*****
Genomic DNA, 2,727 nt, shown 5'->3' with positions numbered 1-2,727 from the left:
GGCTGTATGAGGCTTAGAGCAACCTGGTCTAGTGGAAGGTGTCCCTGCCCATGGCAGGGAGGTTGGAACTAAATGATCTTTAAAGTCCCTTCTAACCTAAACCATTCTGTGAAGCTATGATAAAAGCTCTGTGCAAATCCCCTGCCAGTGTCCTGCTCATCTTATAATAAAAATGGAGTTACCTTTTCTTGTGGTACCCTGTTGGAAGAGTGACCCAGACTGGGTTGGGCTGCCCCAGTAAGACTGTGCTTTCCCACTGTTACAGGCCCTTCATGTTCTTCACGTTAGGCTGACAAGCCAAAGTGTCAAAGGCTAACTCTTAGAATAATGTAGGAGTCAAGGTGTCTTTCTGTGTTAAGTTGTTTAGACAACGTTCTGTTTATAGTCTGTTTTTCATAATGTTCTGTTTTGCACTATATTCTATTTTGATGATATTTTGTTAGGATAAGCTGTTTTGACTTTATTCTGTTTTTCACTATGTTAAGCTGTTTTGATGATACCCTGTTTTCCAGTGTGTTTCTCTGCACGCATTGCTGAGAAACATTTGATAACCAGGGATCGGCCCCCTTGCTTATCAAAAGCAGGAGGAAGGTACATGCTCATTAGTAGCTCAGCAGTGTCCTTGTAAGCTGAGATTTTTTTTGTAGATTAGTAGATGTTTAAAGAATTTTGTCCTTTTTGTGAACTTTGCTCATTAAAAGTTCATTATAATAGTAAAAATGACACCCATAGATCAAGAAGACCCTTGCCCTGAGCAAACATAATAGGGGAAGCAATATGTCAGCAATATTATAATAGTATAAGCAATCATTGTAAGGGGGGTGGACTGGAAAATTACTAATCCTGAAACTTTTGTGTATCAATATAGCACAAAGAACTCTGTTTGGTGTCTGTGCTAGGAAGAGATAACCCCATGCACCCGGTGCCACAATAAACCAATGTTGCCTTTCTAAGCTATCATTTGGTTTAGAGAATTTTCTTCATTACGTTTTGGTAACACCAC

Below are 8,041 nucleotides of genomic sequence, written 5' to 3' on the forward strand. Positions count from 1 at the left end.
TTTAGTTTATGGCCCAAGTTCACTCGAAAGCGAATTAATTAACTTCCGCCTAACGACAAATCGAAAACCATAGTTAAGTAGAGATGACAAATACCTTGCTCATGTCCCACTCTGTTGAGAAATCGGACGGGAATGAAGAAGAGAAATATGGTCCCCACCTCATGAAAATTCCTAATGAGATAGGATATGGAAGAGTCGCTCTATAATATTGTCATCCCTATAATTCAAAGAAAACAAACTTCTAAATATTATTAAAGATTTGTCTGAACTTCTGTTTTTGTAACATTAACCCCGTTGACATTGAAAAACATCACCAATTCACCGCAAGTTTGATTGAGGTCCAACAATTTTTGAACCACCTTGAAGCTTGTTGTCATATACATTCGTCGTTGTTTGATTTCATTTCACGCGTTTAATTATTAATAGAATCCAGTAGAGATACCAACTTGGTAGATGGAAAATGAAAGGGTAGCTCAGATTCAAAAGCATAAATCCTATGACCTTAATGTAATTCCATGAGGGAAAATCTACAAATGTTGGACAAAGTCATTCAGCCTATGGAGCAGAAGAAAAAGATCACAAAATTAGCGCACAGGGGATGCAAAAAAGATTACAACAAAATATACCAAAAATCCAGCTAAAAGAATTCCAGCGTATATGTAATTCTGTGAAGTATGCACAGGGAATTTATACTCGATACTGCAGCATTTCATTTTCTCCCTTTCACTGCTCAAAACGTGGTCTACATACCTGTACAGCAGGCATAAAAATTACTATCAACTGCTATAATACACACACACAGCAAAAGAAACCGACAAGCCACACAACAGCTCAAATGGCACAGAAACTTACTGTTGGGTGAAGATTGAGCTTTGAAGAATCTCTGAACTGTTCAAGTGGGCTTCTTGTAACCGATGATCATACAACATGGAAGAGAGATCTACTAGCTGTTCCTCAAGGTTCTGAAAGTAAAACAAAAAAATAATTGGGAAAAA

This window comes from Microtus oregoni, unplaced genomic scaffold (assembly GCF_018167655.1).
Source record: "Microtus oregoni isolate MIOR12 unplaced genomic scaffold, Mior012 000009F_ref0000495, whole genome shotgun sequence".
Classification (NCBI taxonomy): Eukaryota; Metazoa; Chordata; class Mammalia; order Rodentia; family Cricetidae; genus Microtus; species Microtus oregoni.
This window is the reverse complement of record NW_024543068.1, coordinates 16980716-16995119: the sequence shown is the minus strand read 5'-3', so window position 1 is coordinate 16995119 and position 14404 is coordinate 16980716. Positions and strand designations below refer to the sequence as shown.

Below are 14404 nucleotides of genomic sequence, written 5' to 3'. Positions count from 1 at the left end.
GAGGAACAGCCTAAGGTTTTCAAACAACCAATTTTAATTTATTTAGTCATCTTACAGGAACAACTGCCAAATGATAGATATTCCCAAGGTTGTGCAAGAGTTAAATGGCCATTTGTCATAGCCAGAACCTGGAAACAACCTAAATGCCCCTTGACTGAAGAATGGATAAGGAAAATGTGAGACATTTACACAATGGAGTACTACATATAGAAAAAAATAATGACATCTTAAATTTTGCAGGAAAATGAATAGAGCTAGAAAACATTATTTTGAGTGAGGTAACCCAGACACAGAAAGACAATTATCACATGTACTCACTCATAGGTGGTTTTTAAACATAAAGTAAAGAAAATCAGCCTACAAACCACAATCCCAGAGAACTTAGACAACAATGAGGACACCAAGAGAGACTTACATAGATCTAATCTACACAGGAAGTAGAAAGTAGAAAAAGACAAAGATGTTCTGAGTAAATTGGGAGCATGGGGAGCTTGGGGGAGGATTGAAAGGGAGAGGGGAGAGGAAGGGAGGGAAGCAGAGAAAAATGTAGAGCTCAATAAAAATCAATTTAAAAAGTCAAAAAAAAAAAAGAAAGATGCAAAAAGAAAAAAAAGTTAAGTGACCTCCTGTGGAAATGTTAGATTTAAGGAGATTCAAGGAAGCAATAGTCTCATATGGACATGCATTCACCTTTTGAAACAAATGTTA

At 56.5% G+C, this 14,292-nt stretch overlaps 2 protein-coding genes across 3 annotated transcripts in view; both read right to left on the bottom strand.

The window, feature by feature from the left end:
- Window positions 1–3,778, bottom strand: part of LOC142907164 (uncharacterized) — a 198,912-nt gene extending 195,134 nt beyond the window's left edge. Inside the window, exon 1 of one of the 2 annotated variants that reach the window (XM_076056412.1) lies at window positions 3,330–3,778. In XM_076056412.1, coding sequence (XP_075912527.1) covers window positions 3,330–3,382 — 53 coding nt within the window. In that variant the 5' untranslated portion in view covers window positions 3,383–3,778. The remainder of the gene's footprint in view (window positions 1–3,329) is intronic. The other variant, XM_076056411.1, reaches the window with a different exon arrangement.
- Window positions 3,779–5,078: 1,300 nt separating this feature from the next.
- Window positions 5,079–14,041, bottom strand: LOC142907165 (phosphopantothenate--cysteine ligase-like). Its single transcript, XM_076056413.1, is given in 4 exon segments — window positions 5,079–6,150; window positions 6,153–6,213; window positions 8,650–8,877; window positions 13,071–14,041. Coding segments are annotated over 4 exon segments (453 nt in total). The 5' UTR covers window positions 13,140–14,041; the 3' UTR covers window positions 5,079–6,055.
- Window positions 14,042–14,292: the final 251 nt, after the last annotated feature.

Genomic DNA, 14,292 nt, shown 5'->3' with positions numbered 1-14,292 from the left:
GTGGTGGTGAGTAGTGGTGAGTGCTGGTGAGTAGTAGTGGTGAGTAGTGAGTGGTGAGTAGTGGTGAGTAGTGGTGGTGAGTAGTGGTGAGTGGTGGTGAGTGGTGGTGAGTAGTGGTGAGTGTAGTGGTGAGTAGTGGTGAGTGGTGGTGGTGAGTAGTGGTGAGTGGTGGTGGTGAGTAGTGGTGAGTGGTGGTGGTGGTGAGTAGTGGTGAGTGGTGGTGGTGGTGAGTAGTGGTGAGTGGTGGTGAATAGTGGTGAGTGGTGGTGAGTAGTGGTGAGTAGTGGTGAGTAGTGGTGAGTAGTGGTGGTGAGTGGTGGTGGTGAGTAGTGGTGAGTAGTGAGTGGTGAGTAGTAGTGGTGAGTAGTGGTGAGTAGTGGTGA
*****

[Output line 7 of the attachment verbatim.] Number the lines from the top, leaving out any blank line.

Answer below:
Classification (NCBI taxonomy): Eukaryota; Metazoa; Chordata; class Mammalia; order Rodentia; family Cricetidae; genus Microtus; species Microtus oregoni.